Caring for Pets in High Places

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Utah’s great outdoors and friendly residents make it a great place to have pets. However, you have to be aware that certain factors in the state make it a little more inconvenient to care for your pet.

1. Transitioning

Elevation affects everyone — including pets. If you’re bringing in your pet from outside the state or from a lower elevation, it might suffer a little bit of altitude sickness. Put puppy school on hold and let your pets rest in the house for a week or two. Signs of altitude sickness can include weakness, diarrhea, vomiting, dizziness, and excessive drooling. The signs can be a bit alarming, but your pets will acclimatize pretty soon, so there’s no need to visit a vet.

2. Dehydration Worries

Pets need more water in high altitudes — as much as 50 percent more. Always have a clean water bowl at the ready or purchase a pet water fountain to encourage them to drink more. Try to train your pets to drink; they don’t exactly know how to respond to dehydration (or even know they’re dehydrated) so it’s up to you to make sure they get enough water. Mix in a bit of wet food in their diet or add a bit of water to their kibble.

3. Searching for Vets

pet check-up

Utah ranks at the bottom when it comes to being pet-friendly, and one of the biggest reasons is its lack of veterinarians. Utah has one of the lowest quotients of veterinarians with regards to population, making it essential to get to know the nearest vets because some of them might be a distance away. Pay a couple of vets a quick visit so that you’ll know the driving routes in case of an emergency.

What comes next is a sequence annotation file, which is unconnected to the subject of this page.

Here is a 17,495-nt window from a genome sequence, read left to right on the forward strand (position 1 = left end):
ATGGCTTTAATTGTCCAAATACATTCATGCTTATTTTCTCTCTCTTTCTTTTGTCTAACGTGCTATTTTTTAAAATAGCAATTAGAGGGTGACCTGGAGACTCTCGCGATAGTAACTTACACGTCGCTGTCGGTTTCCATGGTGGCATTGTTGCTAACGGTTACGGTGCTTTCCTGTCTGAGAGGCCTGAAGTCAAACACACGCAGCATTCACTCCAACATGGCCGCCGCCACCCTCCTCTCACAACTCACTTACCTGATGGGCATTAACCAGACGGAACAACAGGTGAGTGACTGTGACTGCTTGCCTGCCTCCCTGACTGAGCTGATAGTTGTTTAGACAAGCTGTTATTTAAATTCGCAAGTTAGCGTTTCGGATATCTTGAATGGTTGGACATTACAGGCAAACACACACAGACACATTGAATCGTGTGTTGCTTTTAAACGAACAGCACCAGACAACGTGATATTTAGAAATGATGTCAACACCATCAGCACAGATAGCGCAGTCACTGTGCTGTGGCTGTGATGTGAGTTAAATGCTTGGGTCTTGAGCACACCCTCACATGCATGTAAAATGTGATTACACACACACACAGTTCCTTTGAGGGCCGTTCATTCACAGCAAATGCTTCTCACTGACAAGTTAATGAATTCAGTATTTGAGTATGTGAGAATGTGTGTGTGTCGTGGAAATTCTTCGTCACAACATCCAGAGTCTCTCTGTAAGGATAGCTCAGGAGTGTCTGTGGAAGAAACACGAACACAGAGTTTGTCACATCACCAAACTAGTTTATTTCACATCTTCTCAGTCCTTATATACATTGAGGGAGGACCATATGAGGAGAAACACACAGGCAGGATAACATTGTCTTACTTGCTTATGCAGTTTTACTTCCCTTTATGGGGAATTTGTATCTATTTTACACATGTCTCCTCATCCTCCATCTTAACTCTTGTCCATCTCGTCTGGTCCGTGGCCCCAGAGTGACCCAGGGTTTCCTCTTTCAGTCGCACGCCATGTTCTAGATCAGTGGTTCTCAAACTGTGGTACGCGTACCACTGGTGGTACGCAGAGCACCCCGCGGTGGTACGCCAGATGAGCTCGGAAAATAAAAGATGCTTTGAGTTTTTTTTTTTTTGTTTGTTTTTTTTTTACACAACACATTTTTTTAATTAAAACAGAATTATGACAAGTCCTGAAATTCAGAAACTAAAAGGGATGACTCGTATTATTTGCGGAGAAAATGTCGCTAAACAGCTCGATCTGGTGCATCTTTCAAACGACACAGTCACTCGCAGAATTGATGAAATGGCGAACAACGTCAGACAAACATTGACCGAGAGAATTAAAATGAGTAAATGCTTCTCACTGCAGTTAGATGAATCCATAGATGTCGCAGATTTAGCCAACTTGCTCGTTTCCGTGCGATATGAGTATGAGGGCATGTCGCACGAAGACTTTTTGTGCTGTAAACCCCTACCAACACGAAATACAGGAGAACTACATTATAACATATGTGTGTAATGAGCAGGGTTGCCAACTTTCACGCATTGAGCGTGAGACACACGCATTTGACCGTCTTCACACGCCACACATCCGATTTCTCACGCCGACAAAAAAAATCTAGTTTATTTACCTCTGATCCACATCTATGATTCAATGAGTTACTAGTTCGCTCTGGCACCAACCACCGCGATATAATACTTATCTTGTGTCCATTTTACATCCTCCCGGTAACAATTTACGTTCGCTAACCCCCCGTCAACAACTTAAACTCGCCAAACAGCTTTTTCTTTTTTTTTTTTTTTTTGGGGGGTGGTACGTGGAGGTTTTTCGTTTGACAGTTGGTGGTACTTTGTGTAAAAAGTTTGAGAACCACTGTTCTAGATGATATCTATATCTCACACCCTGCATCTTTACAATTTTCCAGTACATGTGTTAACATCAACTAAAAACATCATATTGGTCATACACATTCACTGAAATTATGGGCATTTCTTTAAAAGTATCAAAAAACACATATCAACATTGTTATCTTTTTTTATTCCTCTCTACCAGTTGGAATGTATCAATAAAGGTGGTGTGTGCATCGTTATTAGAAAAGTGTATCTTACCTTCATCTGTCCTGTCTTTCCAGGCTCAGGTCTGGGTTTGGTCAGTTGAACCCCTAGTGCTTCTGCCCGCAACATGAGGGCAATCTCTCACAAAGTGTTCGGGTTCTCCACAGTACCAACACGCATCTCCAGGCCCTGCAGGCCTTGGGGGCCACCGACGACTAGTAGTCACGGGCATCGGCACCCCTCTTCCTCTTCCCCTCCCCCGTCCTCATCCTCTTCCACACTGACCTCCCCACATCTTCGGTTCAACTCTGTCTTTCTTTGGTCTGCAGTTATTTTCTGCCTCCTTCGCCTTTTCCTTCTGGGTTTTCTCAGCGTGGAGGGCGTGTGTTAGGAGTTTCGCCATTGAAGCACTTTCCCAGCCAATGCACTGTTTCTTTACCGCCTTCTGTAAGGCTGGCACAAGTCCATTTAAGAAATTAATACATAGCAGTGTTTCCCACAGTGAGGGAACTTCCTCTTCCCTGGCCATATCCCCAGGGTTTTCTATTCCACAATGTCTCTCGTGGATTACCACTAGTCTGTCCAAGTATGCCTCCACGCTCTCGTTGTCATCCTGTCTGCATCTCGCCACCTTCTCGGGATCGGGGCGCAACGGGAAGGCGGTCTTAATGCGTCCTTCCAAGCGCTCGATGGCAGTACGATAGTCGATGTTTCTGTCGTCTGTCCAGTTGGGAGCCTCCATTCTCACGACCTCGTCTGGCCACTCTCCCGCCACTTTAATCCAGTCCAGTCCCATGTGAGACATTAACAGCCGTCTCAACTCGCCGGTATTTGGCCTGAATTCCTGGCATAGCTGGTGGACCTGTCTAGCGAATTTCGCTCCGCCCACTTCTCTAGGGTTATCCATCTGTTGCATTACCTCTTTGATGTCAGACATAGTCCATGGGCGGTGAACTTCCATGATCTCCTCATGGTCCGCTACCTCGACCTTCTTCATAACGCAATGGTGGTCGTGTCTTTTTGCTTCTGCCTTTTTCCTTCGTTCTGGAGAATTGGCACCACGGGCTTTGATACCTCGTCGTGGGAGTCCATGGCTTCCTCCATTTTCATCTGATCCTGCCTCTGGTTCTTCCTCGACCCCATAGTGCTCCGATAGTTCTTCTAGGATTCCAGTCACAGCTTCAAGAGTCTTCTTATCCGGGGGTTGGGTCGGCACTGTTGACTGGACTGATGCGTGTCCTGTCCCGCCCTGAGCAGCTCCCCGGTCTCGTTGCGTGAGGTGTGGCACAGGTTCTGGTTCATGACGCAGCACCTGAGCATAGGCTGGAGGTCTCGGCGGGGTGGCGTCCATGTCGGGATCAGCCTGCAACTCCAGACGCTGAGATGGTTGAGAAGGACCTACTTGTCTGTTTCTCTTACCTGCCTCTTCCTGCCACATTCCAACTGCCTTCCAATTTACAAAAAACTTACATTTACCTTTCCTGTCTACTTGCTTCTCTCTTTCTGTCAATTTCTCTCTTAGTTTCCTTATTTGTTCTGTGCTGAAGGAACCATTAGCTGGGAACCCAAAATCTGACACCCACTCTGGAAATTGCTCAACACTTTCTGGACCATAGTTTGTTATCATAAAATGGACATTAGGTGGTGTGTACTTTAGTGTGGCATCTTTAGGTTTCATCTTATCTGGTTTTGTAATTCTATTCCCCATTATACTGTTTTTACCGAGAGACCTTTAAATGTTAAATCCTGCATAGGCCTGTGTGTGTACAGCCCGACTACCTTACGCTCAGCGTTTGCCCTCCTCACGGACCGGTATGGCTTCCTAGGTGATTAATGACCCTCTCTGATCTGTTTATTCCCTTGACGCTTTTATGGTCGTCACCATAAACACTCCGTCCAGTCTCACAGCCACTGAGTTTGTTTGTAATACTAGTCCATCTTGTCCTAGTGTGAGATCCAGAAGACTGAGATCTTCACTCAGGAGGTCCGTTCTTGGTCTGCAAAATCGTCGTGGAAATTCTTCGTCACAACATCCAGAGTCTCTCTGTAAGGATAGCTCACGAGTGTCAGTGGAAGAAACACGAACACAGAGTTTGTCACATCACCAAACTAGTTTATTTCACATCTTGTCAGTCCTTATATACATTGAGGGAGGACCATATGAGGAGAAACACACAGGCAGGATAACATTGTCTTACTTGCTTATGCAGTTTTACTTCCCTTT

4. Dangerous Wildlife

Unless you’re living in a pretty urban part of Utah, you should always look out for the local wildlife. Keep your pets indoors and have them on a leash when you take them outside. Free-roaming cats not only pose a danger to the local bird population; they’re also at risk from wild animals. Snakes, skunks, and coyotes aren’t the only animals that can threaten your pets, so make sure you keep them safe inside the house. Use known trails when hiking with your pets as there will be fewer surprises. There’s a growing number of bees in Utah, so keep that in mind and try to stay away from these stinging insects.

5. UV Exposure

One problem every Utah resident faces is the higher concentration of UV radiation. UV rays get more concentrated the higher your elevation — as much as 7 percent for every 1,000 feet of elevation. These UV rays can even affect your pets, giving them a bit of sunburn, especially the ones with shorter coats. Schedule your walks when the sun isn’t too intense and walk in the shade as much as possible.

With proper preparation and the right adjustments, you can make sure your pets remain safe and healthy while living the (literal) high life in Utah.

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